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Jerome Bettis latest Papa John's owner

The former Steelers running back announces purchase of three Pittsburgh-based pizza joints.

Matthew Emmons-US PRESSWIRE

Perhaps former Steelers running back Jerome Bettis was impressed with all the Papa John's commercials Broncos quarterback Peyton Manning did this past season.

Whatever his reason, Bettis purchased three Papa John's stores in Pittsburgh recently, joining Manning as the most recent NFL icon to sling pizzas.

According to WTAE-TV, "Bettis' locations are on Centre Avenue in Pittsburgh, South Main Street in Greensburg and Frankstown Road in Penn Hills.

Bettis partnered with Bajco Group in the purchase, and the pair plan to open more outlets in the next couple of years.

"Having Jerome as a franchisee is huge for the Papa John's brand and for our customers in Pittsburgh," said John John Schnatter, Papa John's founder, chairman and CEO. "After getting to know him over the years I have no doubt that he will be able to replicate his success on the field at the restaurants."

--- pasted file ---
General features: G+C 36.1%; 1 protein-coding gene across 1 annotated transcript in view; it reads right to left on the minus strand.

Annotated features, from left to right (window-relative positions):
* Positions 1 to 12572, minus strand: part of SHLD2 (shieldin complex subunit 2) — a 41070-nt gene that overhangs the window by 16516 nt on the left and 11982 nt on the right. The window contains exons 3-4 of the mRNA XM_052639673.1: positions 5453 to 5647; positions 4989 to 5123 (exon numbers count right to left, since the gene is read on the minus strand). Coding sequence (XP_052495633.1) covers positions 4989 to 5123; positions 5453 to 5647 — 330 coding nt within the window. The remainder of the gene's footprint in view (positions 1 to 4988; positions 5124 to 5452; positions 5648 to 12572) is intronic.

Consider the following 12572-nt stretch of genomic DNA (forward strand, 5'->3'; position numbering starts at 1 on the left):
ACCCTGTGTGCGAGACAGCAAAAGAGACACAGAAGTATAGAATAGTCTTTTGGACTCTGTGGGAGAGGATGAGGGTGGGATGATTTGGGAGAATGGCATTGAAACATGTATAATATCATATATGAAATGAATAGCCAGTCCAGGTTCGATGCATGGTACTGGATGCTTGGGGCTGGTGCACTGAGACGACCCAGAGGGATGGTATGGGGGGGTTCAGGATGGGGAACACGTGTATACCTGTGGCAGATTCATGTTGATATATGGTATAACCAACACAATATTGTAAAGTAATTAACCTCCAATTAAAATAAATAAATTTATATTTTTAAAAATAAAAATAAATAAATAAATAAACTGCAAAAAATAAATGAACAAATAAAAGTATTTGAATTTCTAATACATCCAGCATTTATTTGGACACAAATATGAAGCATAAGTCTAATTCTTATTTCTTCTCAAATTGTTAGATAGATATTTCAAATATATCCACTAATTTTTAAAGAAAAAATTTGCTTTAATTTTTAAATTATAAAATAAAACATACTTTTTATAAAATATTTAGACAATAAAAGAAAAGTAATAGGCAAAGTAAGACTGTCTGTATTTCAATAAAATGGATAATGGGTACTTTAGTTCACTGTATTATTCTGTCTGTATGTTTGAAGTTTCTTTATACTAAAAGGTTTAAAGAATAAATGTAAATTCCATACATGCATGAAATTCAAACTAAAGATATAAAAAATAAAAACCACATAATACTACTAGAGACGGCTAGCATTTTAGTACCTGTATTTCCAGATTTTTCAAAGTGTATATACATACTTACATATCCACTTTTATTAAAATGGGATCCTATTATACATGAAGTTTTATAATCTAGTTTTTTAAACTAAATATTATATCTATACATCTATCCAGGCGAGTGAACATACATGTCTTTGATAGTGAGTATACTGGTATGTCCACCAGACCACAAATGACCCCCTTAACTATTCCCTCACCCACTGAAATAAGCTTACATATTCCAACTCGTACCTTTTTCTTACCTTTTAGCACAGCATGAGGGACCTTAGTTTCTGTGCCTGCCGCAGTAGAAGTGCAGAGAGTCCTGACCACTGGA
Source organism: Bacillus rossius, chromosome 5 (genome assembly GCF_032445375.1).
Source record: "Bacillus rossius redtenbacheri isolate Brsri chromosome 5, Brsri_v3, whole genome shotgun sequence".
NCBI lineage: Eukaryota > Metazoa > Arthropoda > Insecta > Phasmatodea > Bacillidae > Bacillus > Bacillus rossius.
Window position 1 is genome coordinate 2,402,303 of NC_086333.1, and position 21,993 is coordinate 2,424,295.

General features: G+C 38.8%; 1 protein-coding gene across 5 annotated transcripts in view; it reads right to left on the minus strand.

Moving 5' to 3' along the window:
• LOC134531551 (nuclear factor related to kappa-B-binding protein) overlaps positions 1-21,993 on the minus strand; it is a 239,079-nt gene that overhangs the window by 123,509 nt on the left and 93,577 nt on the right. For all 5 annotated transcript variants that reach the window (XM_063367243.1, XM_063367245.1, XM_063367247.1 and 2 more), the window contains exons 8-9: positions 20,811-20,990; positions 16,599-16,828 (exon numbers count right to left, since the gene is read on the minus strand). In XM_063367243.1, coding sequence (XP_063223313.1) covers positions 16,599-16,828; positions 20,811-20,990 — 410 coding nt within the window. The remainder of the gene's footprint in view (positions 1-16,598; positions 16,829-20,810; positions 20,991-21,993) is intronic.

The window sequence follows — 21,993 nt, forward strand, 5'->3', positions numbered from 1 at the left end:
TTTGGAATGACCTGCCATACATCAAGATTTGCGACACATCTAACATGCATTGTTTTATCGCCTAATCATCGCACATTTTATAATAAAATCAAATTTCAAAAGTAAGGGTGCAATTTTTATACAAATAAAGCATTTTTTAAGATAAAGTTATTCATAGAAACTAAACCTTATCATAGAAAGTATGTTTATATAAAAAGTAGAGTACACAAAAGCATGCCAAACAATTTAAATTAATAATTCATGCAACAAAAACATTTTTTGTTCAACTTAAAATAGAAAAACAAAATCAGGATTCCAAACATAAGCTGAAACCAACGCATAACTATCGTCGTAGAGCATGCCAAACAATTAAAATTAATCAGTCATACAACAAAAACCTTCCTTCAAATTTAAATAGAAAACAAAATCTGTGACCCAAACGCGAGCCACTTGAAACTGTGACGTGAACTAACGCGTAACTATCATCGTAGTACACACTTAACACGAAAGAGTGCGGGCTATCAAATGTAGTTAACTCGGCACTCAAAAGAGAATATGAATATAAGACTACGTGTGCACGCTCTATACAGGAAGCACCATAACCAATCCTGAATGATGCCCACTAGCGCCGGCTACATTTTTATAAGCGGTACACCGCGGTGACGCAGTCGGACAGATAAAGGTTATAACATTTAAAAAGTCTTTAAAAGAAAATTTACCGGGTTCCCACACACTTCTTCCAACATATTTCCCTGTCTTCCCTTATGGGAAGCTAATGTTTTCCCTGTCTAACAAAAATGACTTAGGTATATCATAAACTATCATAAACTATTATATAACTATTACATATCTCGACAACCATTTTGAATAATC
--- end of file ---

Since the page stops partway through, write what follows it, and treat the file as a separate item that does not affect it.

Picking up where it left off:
Bettis and Manning appeared with Schnatter in a Papa John's commercial that aired during Super Bowl XLVI. Bettis and Schnatter were the parties involved in a coin toss officiated by Manning. Bettis expressed surprise that Manning, decked out in full official's uniform, was flipping the coin. Manning responsed, "Hey, a man's gotta work," in a jab at the fact Manning sat out the 2011 season with a neck injury.

Bettis called heads in the coin toss, and Manning confirmed to Schnatter he called "tails," a wink at the infamous Thanksgiving Day game coin toss fiasco in 1998. Bettis and then-captain (now Steelers secondary coach) Carnell Lake were at the 50-yard line for the coin toss to determine possession in overtime. Phil Luckett, the official, notified all in attendance Bettis ("Who will call it for Pittsburgh? Number 36.") would be the one calling heads or tails. In some versions, it seems like Lake may have said something before Bettis clearly says "tails."

Luckett said Bettis called "heads," and it landed tails. Detroit got the ball, and a 42-yard Jason Hanson field goal later, the Steelers fell to 7-5 on the season.

They would not win another game that year, and thus began the longest stretch of playoff inactivity in the franchise in a decade.

What does that have to do with pizza? Nothing, just worth rehashing.